From Major General John Armstrong
Camp near Bartholomews [Pa.]
30th Decer 
My last letter to the Council of this State was wrote in consequence of yr Excellencys desire, that the militia shou’d be maintain’d thro’ this winter in the same numbers & succession as they have been in the cource of the Campaign; which requisition I urged with some Argument drawn from the exposed Situation of this Side the Scuylkill & the inexpedience of dividing the Continental Army. On this Side, at first view I thought of the number of two thousand thro’ the Winter, but on farther observation, and taking into consideration a variety of things I’m now of Opinion that One thousand may answer all the purposes upon this Station that wou’d be derived from double that number, and the difference in point of convenience & expence will be very great, as well to the Militia themselves, as to the publick. From these motives, I have by this Express wrote the Council, the Same Sentiment, in order to prevent grumbling (not that I have heard of any) or the exertion of unnecessary measures; informing them at the same time, I shou’d write your Excelly whereby you shou’d have the earliest Opportunity of Correcting the error, shou’d you think it Such—acquainting them also, that I did not certainly know whether you wou’d require any militia on the South Side of Scuylkill for the Winter, but immagin’d not.1 I have also recommended the provision of 20 or 30 Light Horse on this Station, adding only a peradventure, you might provide them. If this last is wrong it will be easily Corrected—I am Strickeing off what extra expence I can by ordering weak Teams to their Owners—and the Artillery men hired at the high expence of Substitutes when free to be discharged—The two Brass Field pieces & Ordnance Stores, not being able to See a probability of their real use this Winter, have Order’d to a Coll Gibbons’s considerably in the rear of your Encampment, and Shall employ the Artillery men untill free, as musquetry.2 General Potter came here this evening & tells me you had wrote me as of this morning or yesterday—which letter is not come to hand.3 I hope to wait on you before this week is quite out if not froze by the way4—And am Dear Sir most respectfully Yours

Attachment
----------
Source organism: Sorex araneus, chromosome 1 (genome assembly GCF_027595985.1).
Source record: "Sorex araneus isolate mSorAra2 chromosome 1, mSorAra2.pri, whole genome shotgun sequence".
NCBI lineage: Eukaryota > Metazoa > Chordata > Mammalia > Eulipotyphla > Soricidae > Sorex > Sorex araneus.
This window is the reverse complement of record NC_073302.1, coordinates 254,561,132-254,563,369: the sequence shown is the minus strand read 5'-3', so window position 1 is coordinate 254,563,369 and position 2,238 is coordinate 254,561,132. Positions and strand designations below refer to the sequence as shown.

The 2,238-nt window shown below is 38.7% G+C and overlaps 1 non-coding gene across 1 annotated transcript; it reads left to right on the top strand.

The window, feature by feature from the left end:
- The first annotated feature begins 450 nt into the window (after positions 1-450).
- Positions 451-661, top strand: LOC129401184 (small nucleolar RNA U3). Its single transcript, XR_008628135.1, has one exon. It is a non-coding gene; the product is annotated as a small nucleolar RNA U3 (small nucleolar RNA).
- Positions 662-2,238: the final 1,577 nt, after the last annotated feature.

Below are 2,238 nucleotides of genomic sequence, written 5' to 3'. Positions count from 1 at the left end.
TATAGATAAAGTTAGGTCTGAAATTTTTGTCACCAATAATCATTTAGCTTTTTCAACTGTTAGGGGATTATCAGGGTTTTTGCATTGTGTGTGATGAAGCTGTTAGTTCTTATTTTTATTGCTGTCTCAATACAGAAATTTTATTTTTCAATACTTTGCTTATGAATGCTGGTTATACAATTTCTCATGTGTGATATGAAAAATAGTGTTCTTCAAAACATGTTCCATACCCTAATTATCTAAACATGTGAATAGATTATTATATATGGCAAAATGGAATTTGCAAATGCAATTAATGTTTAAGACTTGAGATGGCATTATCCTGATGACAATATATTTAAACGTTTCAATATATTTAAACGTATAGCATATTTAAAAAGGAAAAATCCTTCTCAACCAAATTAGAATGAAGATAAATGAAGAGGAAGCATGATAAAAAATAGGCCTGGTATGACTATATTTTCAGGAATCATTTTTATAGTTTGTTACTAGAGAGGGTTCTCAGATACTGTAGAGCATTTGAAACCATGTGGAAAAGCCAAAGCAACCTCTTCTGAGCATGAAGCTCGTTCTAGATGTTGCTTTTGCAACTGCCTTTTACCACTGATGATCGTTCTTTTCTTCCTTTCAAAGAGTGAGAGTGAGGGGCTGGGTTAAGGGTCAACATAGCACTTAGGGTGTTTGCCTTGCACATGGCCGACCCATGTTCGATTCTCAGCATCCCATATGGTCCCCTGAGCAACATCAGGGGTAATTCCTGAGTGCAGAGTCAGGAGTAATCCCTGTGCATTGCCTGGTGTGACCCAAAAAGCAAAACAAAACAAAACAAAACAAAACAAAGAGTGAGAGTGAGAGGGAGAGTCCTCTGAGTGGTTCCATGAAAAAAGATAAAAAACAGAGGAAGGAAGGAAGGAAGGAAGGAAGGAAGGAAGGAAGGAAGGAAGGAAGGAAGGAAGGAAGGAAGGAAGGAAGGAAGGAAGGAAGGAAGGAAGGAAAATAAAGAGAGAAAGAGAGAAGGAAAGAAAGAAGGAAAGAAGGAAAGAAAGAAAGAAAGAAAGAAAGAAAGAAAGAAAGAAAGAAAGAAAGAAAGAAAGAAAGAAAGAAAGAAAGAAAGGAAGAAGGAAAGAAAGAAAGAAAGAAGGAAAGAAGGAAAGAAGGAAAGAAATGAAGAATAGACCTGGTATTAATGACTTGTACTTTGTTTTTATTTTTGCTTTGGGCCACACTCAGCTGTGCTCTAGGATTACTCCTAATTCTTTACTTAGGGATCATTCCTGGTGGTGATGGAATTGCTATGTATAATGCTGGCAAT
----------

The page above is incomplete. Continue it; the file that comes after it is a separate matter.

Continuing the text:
P.S: In a late dreaming exercise led on by the delusions of Sleep or perhaps by the Coldness of my limbs, I immagined my Self Authorized to grant you two Months leave of absence, or the Alternative of Sending for Mrs Washington, a generous glass of wine on yr Table & rideing more or less on horseback almost every dry day!
1. For Armstrong’s letters to the Pennsylvania supreme executive council, dated 22 and 30 Dec., see Pa. Archives description begins Samuel Hazard et al., eds. Pennsylvania Archives. 9 ser., 138 vols. Philadelphia and Harrisburg, 1852–1949. description ends , 1st ser., 6:122–23, 148–49. GW endorsed Armstrong’s proposals in a letter of 1 Jan. 1778 to Thomas Wharton, Jr., and Wharton wrote to GW on 3 Jan. describing the measures the Pennsylvania supreme executive council had decided to take in response.
2. William Gibbons (1737–1803) of Chester County, Pa., previously a lieutenant colonel of the 2d Regiment of Chester County militia, was commissioned colonel of the county’s 7th Regiment in May 1777 and resigned in May 1778.
4. Henry Melchior Muhlenberg wrote in his journal on 30 Dec. that “Last night it was extremely cold, and the rivers and streams are frozen solid” (Tappert and Doberstein, Muhlenberg Journals description begins Theodore G. Tappert and John W. Doberstein, trans. and eds. The Journals of Henry Melchior Muhlenberg. 3 vols. Philadelphia, 1942–58. description ends , 3:117).